So, this 70 year-old guy named Bob Heghmann filed a lawsuit in U.S. District Court yesterday against “the Republican National Committe and Virginia’s two national GOP committee members, Morton Blackwell and Cynthia Dunbar, as well as the Republican Party of Virginia and state party Chairman John Whitbeck.” He accused them all of engaging in a fraudulent pattern of racketeering for the purpose of duping Republican voters out of their hard-earned cash with false promises. His complaint estimates that “the national GOP raised more than $735 million and Virginia’s party more than $20 million from 2009 to 2016 in large part by promising to repeal the Affordable Care Act.” But, he claims, they knew damn well from at least 2012 that it would never happen:
Heghmann’s suit contends that Republicans knew the GOP wouldn’t be able to repeal the health care law after President Barack Obama’s re-election in November 2012, but continued to raise money on the promise it would.
As evidence, he pointed to comments by then-House Speaker John Boehner just after Obama’s re-election.
“It’s pretty clear that the president was re-elected. Obamacare is the law of the land,” the Ohio Republican said when asked if the GOP-controlled House would push again for a repeal of the 2010 health care law. “There certainly may be parts of it we believe need to be changed. Maybe we’ll do that. No decisions at this point.”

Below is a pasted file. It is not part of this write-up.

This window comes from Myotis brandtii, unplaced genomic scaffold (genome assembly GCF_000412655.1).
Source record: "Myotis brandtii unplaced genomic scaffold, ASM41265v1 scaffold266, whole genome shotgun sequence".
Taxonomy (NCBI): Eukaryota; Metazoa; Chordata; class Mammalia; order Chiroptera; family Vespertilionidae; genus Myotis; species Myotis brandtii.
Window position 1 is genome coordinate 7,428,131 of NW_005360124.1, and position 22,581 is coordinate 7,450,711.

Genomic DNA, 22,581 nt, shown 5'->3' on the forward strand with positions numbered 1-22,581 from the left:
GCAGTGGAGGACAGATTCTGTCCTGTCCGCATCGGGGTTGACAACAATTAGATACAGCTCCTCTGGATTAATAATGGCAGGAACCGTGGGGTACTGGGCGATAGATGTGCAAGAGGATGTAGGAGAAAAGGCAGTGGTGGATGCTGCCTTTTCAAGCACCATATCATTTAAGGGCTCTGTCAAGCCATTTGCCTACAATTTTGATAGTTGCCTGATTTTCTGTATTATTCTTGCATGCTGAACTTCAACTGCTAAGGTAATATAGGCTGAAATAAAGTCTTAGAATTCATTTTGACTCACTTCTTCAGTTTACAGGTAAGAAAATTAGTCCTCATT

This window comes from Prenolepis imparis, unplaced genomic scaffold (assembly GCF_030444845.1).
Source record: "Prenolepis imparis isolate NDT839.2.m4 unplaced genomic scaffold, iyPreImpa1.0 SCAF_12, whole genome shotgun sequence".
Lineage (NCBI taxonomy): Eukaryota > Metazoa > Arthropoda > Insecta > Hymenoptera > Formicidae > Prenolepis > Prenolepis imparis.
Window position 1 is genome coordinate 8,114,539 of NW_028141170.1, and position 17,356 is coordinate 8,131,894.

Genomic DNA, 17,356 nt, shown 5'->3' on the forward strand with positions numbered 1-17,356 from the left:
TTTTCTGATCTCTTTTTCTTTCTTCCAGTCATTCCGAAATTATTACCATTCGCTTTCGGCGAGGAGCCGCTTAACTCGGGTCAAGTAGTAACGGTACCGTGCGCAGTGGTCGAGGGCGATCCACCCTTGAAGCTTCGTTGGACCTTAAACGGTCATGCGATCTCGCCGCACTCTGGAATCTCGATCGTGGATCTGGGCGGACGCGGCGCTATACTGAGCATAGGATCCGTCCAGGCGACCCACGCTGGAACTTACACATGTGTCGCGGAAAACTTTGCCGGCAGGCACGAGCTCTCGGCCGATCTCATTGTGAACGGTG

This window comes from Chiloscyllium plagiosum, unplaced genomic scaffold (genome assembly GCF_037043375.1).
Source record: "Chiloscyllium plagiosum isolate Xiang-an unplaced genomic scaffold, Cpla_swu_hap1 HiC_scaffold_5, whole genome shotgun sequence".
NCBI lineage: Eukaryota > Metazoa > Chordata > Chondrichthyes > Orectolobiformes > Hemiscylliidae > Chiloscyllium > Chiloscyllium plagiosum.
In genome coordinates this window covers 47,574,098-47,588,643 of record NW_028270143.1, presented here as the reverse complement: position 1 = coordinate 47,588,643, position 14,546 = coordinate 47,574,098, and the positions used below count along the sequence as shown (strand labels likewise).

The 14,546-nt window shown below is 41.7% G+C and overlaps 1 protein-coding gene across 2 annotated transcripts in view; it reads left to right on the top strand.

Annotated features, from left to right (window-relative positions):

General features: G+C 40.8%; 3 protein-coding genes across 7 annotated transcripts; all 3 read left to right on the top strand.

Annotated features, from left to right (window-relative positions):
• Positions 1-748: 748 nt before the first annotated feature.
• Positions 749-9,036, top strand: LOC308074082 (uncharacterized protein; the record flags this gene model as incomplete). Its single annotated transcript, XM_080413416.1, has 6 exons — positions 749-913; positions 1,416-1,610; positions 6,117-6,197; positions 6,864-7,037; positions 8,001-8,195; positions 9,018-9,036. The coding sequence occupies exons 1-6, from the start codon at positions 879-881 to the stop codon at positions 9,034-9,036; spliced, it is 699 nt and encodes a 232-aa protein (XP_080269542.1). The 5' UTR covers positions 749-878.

Heghmann’s suit states: “In making this statement Speaker Boehner was sending a message to House Republicans and others that Repeal was not going to happen. He was trying to put the issue to rest. … Nevertheless, the Republican Party continued to use the mails, wires and interstate commerce to solicit donations and votes to secure House and Senate majorities and ultimately the Presidency.
The “pattern of racketeering” extended to the party’s response to Trump’s candidacy, his suit states. The GOP units raised money to push the health care repeal or Trump’s promises but “never intended to implement the Trump Agenda or fulfill the promises of the Republican Platform.”
The guy most definitely has a point. I think this suit is hilarious. He knows that he’s holding a bill of goods and he’s got some decent ideas about who might be held responsible. Unfortunately for him and so many like him, he’ll soon become familiar with the term caveat emptor.